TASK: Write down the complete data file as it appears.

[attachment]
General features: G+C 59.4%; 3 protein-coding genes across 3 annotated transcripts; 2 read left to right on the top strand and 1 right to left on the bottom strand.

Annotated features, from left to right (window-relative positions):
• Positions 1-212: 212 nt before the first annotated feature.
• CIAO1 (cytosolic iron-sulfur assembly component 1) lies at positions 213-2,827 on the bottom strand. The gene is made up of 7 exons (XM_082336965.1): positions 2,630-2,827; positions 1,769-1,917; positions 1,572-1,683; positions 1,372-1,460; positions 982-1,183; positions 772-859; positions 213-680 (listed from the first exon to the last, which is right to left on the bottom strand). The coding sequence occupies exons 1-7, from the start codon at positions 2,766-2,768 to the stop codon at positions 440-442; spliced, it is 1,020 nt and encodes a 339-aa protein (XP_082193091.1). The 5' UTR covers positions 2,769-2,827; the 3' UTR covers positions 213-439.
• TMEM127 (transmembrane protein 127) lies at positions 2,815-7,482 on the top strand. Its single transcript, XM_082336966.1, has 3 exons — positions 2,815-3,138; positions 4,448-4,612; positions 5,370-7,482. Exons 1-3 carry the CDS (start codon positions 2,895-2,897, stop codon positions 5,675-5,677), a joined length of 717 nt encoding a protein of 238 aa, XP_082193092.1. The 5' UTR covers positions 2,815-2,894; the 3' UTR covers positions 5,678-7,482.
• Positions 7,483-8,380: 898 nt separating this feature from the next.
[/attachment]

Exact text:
General features: G+C 59.4%; 3 protein-coding genes across 3 annotated transcripts; 2 read left to right on the top strand and 1 right to left on the bottom strand.

Annotated features, from left to right (window-relative positions):
• Positions 1-212: 212 nt before the first annotated feature.
• CIAO1 (cytosolic iron-sulfur assembly component 1) lies at positions 213-2,827 on the bottom strand. The gene is made up of 7 exons (XM_082336965.1): positions 2,630-2,827; positions 1,769-1,917; positions 1,572-1,683; positions 1,372-1,460; positions 982-1,183; positions 772-859; positions 213-680 (listed from the first exon to the last, which is right to left on the bottom strand). The coding sequence occupies exons 1-7, from the start codon at positions 2,766-2,768 to the stop codon at positions 440-442; spliced, it is 1,020 nt and encodes a 339-aa protein (XP_082193091.1). The 5' UTR covers positions 2,769-2,827; the 3' UTR covers positions 213-439.
• TMEM127 (transmembrane protein 127) lies at positions 2,815-7,482 on the top strand. Its single transcript, XM_082336966.1, has 3 exons — positions 2,815-3,138; positions 4,448-4,612; positions 5,370-7,482. Exons 1-3 carry the CDS (start codon positions 2,895-2,897, stop codon positions 5,675-5,677), a joined length of 717 nt encoding a protein of 238 aa, XP_082193092.1. The 5' UTR covers positions 2,815-2,894; the 3' UTR covers positions 5,678-7,482.
• Positions 7,483-8,380: 898 nt separating this feature from the next.